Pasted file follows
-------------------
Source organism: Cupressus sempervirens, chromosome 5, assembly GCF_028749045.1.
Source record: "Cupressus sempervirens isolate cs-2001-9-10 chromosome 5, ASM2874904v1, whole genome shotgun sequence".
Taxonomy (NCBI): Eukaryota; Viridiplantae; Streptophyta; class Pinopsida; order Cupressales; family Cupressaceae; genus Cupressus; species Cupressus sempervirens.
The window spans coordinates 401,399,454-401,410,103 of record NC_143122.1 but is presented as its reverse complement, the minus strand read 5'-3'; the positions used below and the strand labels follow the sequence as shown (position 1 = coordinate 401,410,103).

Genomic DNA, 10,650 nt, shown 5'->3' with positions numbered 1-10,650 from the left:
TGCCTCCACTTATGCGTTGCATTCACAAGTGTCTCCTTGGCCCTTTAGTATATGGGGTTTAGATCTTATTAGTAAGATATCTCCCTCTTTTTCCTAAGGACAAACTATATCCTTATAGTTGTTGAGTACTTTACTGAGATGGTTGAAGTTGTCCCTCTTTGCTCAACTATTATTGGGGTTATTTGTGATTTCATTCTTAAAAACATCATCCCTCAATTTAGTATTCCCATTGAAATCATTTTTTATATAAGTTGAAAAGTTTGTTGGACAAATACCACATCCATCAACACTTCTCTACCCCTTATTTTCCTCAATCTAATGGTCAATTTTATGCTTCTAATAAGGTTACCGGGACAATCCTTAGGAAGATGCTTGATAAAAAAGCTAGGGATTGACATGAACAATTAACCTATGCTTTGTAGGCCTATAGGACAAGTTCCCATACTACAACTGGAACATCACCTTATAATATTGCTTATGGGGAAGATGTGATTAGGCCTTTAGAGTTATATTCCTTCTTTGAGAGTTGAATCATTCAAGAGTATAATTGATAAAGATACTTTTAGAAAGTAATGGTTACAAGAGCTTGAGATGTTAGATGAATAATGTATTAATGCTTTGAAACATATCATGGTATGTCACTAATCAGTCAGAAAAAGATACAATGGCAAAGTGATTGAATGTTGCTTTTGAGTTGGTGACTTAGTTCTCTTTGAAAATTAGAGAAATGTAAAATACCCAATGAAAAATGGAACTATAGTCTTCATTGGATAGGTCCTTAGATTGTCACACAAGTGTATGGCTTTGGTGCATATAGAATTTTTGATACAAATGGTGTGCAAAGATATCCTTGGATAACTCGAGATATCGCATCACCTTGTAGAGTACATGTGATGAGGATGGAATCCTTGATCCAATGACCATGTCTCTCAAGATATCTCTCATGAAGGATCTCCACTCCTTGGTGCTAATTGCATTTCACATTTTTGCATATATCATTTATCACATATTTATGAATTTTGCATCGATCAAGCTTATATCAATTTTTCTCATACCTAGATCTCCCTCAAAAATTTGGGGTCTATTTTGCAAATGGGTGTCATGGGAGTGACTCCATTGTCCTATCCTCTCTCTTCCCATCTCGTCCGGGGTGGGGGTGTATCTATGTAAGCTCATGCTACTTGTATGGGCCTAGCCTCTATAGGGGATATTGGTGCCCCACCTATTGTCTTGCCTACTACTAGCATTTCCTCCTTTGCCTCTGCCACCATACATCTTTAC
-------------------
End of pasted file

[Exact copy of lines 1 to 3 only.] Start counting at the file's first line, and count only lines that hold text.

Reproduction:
Source organism: Cupressus sempervirens, chromosome 5, assembly GCF_028749045.1.
Source record: "Cupressus sempervirens isolate cs-2001-9-10 chromosome 5, ASM2874904v1, whole genome shotgun sequence".
Taxonomy (NCBI): Eukaryota; Viridiplantae; Streptophyta; class Pinopsida; order Cupressales; family Cupressaceae; genus Cupressus; species Cupressus sempervirens.